• Hi Wayne. I can’t help you directly, but maybe some of our other followers can. You have a good handle already in that you have the Chew history of how it became Tuscarora. Have you DNA tested already?

  15. wayneeric says:

    I am not quite sure that my post is being published. So, let me briefly re-write.it. I am a direct descendant of John Chew, the British gentleman who landed at Jamestown VA, aboard the English vessel the Charitie. My ancestors were instrumental in the construction of the Virginian colony and Orange County, Va. The Chews of Virginia also intertwined in friendship and marriage to the “Madison” family, and I am a cousin of President Madison. My more recent direct descendants are Chief William Chew, Chief Jefferson Chew (my grandfather), and Chief Hibert Chew (my late father); all Tuscarora chiefs. Even though I have had my genealogy done a few years back I am very interested in finding out “exactly” how my family turned from predominately British to Tuscarora Indian. I have found out some very rich history about my family and their historical interactions, which include relationships with George Washington, and many other founding fathers. My line includes lawyers, military personnel and other military connections (USS Chew), and important men from Philadelphia (Cliveden, Chew Mansion)..From my research, I have discovered a wealth of ancestral documents and factual accounts. But, I still do not know how my line on my father’s side went from British to Tuscarora. I would treasure any help. Also, if you need any assistance about the Native American side of my history I would enthusiastically agree to do anything you asked. I am on Twitter, and Facebook; and am now following you and twitter. Your blog is a valuable asset to myself and others. Thank you.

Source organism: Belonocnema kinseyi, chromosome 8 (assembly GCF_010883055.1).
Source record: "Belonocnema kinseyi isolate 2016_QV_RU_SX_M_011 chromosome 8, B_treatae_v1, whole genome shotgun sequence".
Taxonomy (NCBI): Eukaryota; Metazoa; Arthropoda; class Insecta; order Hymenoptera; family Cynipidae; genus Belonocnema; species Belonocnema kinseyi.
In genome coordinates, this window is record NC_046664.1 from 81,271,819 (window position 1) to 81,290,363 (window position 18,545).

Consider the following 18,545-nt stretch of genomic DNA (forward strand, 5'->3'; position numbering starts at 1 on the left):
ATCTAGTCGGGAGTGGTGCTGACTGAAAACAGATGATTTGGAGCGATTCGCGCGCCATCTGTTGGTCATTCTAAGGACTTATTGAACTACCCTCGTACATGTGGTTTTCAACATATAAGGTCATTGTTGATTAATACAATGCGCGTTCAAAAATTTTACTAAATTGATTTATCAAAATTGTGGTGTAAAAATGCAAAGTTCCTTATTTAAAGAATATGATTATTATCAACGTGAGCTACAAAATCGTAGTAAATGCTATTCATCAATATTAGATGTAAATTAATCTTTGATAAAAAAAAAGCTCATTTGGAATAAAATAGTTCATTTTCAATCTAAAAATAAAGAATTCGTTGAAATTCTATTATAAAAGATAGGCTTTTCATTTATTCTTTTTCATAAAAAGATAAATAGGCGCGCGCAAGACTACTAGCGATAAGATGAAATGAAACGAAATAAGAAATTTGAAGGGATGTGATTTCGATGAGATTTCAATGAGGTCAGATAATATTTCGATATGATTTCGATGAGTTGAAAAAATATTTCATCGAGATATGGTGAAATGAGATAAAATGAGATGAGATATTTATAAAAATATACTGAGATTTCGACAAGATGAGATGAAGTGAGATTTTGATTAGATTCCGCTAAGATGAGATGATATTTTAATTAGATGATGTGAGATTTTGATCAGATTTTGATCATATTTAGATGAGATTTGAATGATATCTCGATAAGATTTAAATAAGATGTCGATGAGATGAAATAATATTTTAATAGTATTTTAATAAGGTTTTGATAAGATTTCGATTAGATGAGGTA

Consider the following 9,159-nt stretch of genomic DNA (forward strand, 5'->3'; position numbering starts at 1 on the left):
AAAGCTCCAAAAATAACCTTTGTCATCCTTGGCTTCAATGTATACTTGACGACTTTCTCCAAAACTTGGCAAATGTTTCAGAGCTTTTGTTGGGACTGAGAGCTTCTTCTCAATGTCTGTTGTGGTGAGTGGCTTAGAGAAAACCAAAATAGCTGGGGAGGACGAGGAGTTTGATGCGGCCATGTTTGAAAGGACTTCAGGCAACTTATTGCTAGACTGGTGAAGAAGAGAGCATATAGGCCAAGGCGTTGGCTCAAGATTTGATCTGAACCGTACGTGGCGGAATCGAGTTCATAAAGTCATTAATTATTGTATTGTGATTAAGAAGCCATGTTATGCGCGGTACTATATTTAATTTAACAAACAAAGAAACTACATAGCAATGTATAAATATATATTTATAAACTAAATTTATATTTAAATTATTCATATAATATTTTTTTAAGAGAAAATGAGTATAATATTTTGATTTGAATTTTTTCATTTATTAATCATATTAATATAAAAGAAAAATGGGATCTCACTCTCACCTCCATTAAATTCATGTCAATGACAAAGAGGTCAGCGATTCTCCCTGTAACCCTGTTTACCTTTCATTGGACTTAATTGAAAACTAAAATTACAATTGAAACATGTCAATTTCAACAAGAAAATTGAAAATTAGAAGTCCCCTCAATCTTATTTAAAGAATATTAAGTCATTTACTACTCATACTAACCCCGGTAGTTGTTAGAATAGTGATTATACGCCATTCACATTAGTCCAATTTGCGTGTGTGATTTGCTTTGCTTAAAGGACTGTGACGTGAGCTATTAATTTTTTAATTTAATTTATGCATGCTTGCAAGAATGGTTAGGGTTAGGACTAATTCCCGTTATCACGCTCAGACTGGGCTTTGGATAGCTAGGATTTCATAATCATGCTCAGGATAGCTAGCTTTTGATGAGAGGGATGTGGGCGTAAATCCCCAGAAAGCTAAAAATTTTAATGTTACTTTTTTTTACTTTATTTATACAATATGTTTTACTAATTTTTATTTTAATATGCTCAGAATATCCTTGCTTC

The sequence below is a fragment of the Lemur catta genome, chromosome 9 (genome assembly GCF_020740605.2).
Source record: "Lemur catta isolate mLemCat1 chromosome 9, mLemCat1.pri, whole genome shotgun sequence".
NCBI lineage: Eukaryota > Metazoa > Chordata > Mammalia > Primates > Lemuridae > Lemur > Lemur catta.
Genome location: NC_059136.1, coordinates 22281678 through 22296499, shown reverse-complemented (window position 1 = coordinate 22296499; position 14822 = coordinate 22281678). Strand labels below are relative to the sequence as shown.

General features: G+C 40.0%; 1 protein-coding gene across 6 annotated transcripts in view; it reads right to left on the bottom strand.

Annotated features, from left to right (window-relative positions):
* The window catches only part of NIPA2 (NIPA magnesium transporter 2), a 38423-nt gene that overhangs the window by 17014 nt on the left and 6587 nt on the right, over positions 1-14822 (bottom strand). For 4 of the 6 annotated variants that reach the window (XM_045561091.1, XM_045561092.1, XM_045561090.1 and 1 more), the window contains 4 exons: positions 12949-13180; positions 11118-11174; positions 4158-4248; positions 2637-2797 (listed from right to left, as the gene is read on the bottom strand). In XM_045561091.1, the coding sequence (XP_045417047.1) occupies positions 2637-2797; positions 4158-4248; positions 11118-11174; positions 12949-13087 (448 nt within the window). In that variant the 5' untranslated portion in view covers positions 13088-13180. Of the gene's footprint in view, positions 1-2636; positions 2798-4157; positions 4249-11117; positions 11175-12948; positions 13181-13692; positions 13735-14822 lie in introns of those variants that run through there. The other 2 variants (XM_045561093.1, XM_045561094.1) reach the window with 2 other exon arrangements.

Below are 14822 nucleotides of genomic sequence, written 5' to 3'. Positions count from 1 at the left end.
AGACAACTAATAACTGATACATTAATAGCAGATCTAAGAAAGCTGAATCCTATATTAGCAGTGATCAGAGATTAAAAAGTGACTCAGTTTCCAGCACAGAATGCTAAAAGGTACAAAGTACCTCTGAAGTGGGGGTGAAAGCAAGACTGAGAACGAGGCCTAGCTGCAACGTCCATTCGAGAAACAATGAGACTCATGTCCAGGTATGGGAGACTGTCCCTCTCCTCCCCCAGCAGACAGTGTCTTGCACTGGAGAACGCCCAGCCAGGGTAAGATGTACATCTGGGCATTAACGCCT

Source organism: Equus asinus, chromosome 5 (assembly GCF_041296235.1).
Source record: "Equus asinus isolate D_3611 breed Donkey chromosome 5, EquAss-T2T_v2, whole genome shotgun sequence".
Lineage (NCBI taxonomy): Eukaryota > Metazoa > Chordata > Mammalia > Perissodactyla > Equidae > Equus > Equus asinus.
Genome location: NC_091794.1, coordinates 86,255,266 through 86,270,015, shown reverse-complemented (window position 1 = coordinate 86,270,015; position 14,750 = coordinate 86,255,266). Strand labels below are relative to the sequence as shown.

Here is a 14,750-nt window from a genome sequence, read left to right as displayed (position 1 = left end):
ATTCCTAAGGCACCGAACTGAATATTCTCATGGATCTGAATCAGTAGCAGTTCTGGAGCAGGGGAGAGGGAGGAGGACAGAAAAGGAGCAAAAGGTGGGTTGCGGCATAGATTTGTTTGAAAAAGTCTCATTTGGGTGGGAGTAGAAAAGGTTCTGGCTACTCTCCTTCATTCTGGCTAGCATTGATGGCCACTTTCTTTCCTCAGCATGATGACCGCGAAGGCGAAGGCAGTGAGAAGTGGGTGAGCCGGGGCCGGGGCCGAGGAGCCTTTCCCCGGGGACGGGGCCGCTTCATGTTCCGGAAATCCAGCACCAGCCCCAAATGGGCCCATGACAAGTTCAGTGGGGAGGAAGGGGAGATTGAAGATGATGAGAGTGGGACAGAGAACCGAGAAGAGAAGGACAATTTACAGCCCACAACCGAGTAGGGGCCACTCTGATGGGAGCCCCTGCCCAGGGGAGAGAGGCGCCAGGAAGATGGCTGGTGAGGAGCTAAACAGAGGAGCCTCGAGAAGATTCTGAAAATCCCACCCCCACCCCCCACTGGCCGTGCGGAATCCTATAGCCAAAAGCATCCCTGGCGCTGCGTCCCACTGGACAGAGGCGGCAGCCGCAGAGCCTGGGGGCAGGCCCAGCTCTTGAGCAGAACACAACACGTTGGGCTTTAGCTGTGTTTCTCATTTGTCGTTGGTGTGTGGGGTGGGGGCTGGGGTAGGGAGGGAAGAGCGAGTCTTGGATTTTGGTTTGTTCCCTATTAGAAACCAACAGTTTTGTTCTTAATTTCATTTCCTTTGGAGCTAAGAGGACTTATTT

16. De Anna says:

    Hello Roberta. My name is De Anna Overcast. I was born in Blountville, Tennessee. My mother was Mary Evelynn Bowman (her maiden name). My mother was the ggreat grand daughter of Esaias Bowman. Esaias Bowman was born in 1763, Augusta County, Virginia. He fought in Revolutionary War, at The Battle of King’s Mountain. He has been listed as a free man of color, an
    African American, and a person of color. My family history was that my mother was of Indian decent. All my life this was my family history, they have been in the southwest Virginia , eastern Tennessee and western North Carolina area before the white people came to settle there. My mother or my mother’s parents never spoke of being of African American decent. But I did hear people speak of Melungon, Redbone and Blackdutch. This was when I was a child growing up. I am now sixty. I have done my family research off and on for many years, I know Esaias Bowman was a man of color and he lived among the Indians, I have land deeds numbers of his from 1807
    in Washington County, Tennessee. I also found him in some of the Tennessee Indian Agency documents for 1801 or 1807. (I cant recall for sure) I do have the documents in my genealogy database. I know he move back to Washington Co. Virginia in 1814 and he is in the Virginia Court
    records bringing slaves with him.